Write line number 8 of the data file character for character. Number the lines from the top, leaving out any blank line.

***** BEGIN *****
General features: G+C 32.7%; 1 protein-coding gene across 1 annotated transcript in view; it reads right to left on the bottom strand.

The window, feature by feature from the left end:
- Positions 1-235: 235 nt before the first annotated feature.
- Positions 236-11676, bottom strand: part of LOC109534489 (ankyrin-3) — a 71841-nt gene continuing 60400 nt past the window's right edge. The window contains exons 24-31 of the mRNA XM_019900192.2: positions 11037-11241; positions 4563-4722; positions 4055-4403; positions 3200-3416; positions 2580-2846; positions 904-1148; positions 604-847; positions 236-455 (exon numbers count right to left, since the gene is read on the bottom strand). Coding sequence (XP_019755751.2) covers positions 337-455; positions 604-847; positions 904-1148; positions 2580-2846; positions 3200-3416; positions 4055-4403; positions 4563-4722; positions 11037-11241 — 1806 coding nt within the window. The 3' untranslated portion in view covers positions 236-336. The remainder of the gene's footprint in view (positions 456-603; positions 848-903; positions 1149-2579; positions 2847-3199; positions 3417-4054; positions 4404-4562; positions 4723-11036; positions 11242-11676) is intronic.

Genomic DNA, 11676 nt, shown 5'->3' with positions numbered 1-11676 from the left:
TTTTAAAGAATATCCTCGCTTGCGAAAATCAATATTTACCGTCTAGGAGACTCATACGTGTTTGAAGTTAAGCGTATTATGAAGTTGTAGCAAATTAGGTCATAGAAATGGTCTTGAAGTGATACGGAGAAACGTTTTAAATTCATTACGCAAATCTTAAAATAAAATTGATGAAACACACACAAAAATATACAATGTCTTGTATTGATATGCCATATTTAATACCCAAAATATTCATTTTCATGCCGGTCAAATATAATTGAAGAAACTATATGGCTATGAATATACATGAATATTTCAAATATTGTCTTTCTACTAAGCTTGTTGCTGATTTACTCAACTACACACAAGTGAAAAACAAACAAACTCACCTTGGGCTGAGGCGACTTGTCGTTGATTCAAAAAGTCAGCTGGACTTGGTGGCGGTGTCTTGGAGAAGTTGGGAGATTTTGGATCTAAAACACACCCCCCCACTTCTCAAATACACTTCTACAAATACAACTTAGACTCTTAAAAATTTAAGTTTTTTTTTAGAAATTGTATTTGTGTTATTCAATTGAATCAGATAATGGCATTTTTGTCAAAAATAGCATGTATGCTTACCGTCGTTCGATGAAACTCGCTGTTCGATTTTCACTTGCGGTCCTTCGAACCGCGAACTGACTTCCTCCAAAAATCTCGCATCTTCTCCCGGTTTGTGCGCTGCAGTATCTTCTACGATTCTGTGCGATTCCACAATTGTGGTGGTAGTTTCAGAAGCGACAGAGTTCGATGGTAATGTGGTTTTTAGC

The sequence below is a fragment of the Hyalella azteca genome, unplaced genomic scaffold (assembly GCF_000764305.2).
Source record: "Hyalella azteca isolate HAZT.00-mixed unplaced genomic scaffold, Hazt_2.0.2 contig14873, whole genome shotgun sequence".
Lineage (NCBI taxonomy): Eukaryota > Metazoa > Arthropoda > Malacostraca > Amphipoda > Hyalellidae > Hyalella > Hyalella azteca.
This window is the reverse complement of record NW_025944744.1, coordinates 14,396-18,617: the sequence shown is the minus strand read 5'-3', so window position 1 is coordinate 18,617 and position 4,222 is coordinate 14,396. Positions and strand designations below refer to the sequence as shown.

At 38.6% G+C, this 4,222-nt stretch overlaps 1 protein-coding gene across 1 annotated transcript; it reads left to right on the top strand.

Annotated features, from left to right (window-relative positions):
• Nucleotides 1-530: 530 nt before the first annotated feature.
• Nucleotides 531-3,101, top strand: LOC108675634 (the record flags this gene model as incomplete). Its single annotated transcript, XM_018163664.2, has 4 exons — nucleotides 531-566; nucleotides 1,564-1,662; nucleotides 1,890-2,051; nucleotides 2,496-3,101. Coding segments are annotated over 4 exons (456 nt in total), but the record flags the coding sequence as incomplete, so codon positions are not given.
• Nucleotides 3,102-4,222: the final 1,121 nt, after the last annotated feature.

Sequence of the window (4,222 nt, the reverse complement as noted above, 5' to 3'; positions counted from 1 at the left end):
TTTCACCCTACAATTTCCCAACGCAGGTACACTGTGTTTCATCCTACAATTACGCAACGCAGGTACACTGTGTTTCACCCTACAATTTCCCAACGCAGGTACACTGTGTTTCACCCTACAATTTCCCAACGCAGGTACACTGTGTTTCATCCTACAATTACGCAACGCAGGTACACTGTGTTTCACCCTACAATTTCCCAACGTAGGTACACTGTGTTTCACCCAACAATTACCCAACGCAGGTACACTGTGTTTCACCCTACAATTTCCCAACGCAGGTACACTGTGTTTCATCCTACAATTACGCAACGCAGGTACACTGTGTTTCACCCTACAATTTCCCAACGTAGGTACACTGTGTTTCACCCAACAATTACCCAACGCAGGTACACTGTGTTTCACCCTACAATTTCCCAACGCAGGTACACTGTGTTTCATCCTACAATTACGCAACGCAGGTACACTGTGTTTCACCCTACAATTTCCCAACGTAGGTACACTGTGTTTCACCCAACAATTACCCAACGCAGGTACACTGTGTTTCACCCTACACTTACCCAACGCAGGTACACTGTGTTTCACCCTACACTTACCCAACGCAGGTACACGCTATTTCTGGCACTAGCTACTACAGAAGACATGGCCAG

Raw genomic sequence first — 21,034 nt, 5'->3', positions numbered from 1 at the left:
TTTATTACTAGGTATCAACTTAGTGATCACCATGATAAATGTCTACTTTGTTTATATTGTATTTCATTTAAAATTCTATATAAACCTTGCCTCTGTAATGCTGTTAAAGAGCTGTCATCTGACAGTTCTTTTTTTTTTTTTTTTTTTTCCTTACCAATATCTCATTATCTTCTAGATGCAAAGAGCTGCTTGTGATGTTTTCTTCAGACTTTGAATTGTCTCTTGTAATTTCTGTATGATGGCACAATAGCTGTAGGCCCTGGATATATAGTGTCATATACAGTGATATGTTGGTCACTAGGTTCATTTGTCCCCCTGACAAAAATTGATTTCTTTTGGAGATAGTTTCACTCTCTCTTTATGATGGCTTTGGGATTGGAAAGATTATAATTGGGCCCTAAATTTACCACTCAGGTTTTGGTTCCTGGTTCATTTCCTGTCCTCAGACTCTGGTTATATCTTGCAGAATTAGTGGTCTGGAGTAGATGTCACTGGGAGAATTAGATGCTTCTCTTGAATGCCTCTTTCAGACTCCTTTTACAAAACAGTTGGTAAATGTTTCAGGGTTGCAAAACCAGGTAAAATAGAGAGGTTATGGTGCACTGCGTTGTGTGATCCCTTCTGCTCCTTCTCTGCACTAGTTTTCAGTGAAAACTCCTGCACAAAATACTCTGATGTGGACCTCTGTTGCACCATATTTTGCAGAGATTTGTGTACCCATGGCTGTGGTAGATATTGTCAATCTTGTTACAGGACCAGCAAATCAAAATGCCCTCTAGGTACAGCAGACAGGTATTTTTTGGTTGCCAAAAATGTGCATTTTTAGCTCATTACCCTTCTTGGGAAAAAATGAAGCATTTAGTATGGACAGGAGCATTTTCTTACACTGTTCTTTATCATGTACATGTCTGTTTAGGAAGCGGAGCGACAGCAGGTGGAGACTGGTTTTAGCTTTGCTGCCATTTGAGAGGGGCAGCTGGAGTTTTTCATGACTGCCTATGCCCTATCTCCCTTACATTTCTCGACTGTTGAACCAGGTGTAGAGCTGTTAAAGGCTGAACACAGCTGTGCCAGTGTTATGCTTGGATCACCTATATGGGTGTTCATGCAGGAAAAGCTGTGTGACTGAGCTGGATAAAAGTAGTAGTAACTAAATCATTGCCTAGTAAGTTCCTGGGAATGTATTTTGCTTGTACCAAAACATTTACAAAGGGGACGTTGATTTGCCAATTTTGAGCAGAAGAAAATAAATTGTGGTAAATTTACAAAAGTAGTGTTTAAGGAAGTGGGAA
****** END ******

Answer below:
Source record: "Hyalella azteca isolate HAZT.00-mixed unplaced genomic scaffold, Hazt_2.0.2 contig14873, whole genome shotgun sequence".